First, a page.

One of the key considerations in sorting through the irony that’s my place in this world is that I’m nothing like the auditors I used to deal with in my application development days on Wall Street. What I audit, how I examine related controls and activities and review supporting evidence is heavily biased by my first-hand knowledge of the IT infrastructure. I understand technology and how it’s used, and so when I’m conducting fieldwork, I’m able to see things from a blended perspective. Most of the auditors I dealt with understood audit way better than they understood technology and so they’d ask question after question, not really knowing if the answers made sense, only if they matched expected results. For me, if the answer doesn’t make sense or is the wrong one, I immediately switch gears and seek out compensating controls because they’re often there if you know where to look.
Audit is heavy on my mind this week because I’m in the process of wrapping up a report for a client about the exit meeting. It’s interesting how the names and faces change from engagement to engagement but the script rarely varies. You’d think it would get old or boring but curiously it never does. The client never likes to see anything negative in print and it usually sets off a flurry of activity from report issuance to the first review meeting. There are almost always a series of requests to move things around, change the way things are worded and occasionally to reevaluate ratings. And I can’t recall a single audit where additional evidence wasn’t submitted for review after the initial draft was distributed to offset findings – artifacts that often have that “new car” sort of smell. But that’s actually a good thing and I’ll explain why.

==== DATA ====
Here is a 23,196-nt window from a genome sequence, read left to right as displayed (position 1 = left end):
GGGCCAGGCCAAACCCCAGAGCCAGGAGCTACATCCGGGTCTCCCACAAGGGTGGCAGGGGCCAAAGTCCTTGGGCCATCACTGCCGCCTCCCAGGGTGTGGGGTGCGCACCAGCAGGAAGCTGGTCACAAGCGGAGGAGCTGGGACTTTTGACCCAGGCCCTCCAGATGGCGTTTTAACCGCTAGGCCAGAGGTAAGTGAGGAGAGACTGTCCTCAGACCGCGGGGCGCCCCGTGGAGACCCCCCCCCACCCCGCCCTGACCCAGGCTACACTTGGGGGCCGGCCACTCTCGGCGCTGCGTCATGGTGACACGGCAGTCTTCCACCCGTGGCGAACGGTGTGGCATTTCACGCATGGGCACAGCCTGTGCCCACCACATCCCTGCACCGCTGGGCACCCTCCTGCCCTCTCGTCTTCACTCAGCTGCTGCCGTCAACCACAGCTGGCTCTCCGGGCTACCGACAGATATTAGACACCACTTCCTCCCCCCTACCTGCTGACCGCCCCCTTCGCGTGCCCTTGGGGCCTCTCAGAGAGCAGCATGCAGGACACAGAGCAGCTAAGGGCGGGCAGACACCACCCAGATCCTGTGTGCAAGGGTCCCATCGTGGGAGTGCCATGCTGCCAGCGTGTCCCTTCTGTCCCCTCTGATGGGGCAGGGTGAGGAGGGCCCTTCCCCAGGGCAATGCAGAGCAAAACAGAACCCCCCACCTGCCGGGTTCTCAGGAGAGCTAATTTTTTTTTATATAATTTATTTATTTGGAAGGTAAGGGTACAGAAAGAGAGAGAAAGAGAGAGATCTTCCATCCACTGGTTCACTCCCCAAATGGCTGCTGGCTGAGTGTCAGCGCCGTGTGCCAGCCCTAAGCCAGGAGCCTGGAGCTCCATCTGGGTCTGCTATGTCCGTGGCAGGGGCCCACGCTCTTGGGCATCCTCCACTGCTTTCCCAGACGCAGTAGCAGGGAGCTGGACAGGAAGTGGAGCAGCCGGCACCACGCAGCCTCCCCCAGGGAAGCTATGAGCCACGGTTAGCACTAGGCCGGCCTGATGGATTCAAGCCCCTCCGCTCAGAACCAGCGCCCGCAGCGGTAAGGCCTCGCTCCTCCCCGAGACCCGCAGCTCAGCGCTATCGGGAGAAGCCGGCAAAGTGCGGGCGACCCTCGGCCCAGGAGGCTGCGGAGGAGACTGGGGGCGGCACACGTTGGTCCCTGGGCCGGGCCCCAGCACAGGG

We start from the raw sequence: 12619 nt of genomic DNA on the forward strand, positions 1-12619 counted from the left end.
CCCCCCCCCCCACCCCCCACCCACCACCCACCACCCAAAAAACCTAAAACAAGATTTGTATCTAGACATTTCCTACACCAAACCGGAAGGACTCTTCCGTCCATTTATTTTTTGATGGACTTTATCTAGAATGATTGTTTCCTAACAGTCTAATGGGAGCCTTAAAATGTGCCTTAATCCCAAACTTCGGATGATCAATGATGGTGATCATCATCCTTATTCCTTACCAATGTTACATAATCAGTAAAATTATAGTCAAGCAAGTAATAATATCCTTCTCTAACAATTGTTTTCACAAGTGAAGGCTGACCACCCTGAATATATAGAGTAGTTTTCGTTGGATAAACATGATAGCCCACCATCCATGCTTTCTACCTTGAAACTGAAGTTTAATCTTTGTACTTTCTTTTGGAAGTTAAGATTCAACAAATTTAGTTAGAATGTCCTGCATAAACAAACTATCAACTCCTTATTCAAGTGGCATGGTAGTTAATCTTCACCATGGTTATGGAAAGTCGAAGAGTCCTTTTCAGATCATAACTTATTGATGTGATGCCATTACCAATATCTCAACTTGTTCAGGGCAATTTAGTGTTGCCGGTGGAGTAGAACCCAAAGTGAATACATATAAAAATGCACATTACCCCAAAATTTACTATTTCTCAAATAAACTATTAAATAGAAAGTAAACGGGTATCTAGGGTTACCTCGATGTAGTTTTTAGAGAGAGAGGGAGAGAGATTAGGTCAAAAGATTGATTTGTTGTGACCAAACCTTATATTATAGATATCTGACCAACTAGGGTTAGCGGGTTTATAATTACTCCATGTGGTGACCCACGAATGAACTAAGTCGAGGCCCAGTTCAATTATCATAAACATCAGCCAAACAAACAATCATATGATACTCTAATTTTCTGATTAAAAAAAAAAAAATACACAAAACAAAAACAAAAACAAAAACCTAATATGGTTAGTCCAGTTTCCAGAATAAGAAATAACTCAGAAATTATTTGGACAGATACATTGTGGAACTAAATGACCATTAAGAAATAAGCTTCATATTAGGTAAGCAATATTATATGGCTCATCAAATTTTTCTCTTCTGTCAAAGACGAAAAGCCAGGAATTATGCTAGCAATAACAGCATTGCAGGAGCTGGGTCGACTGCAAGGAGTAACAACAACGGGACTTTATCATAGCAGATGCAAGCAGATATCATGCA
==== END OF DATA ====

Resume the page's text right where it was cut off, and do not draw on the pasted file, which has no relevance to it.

An auditor’s job is to find control gaps and weaknesses. I’ve often compared what we do to fishing: You cast your line, see what you can catch, and keep at it until you either fill up your basket or have exhausted all available time and resources. Sometimes the bounty is rich and sometimes not so much. But there are always things to catch (I’ve never been shut out yet) even in the very best managed IT shops. The payout for the auditor is to identify legitimate issues that resonate with client. You want for those who own the controls to understand what the issues are and take swift action to remediate. I know some auditors take offense to after-the-fact evidence being provided because they perceive it as if though it’s implied that they missed something. Not me. When the client comes back quickly with viable solutions to make the findings go away, I consider that a bonus even if they didn’t exist a week earlier. That means that real risk is being further mitigated and managed and that’s the only reason to ever conduct an audit, in my opinion.
The client I’m working with, as it turns out, has fast become a favorite of mine. They’ve made great strides over the past year or so in enhancing their security posture and have gone a very long way towards putting in place effective controls to protect themselves, which ultimately results in their better protecting their customers. They take this sort of thing very seriously and as such, they have earned my respect. So when they come back to me with newly available information to offset findings in the draft report I’m happy to factor that into my findings. I did my job, they did theirs and in the end, the world is a little more secure.
So I guess I’m a minority on a couple of fronts: I’m more than satisfied with my job and I’m an IT auditor who genuinely understands the technology infrastructure. So much for there being strength in numbers.